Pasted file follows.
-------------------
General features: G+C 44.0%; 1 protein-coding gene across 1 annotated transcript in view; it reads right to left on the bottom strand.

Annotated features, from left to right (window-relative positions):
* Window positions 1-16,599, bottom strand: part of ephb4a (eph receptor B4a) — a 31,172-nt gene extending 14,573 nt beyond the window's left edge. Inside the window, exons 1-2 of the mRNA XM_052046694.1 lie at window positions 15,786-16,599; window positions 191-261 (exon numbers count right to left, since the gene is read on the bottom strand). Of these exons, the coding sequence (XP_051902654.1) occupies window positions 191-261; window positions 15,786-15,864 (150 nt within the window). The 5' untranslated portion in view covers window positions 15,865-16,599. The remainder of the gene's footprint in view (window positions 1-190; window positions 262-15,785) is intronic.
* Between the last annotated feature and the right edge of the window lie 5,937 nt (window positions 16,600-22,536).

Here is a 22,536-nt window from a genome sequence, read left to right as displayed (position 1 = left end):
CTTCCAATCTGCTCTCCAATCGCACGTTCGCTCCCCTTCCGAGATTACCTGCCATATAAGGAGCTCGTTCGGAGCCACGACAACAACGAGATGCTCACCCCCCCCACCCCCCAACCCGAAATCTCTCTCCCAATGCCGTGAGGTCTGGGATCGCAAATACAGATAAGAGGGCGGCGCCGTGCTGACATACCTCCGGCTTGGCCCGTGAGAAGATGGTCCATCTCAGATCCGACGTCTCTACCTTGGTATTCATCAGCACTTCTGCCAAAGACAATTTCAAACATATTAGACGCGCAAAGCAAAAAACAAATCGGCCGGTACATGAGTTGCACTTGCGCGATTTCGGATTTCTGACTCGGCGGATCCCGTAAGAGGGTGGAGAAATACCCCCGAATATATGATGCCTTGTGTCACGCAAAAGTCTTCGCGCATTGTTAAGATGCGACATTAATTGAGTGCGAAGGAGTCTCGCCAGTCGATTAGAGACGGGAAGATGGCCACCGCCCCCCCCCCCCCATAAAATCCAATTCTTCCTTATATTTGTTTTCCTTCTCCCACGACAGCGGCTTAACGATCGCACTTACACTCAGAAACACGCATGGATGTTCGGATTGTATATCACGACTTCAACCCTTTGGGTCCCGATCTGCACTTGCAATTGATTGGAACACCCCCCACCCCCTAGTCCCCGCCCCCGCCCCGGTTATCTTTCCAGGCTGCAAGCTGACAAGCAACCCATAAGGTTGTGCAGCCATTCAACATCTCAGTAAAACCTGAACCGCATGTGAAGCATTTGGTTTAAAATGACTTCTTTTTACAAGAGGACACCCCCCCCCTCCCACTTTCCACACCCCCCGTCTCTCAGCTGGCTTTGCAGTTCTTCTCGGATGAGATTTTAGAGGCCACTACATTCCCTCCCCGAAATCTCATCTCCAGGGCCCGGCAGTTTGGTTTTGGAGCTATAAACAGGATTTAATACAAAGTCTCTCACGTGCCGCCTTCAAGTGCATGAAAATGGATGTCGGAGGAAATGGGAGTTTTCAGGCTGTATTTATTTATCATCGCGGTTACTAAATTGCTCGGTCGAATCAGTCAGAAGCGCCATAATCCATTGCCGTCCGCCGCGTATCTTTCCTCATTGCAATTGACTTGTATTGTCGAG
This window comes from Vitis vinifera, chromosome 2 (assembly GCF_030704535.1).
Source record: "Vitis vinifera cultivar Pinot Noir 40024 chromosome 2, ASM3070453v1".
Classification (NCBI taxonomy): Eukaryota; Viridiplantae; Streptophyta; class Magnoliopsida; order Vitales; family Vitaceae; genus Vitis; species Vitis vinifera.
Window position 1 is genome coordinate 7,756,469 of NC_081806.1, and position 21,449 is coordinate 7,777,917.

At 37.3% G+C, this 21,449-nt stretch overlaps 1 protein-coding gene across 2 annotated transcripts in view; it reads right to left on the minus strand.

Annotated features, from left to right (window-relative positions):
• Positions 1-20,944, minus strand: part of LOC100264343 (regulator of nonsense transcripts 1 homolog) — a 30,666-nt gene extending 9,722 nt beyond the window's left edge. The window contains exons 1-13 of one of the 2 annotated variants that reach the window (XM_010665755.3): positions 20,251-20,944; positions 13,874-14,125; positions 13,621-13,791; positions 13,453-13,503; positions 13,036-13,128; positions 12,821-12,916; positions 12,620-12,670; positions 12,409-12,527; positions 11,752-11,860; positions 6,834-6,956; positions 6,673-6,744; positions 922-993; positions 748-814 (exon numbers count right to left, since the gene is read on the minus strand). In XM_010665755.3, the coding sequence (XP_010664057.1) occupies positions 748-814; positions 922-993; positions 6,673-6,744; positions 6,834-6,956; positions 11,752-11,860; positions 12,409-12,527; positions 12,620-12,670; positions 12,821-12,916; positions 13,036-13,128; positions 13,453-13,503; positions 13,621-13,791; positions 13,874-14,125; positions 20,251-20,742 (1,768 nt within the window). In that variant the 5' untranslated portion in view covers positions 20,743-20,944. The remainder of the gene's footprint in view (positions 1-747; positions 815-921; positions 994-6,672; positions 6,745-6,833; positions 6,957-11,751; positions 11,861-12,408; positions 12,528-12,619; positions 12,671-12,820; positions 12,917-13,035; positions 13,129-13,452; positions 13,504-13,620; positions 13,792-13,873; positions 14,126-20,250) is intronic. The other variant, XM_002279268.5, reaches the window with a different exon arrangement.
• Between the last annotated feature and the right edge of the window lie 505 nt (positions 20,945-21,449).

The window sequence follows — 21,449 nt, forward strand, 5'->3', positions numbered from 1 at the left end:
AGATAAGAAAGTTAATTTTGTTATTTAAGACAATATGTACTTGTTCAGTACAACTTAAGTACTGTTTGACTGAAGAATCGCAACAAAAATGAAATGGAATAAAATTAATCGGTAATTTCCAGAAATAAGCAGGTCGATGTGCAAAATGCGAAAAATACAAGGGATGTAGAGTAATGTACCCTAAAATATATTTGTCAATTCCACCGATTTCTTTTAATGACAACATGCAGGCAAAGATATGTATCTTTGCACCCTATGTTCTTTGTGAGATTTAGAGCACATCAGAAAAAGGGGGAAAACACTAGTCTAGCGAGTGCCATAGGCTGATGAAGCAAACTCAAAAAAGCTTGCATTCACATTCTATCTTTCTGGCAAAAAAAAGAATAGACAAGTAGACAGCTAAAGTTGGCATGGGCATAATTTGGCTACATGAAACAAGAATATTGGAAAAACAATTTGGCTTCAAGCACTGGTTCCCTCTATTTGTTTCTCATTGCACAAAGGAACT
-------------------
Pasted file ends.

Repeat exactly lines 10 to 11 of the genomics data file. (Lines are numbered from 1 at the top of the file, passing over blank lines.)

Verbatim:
Window position 1 is genome coordinate 7,756,469 of NC_081806.1, and position 21,449 is coordinate 7,777,917.

At 37.3% G+C, this 21,449-nt stretch overlaps 1 protein-coding gene across 2 annotated transcripts in view; it reads right to left on the minus strand.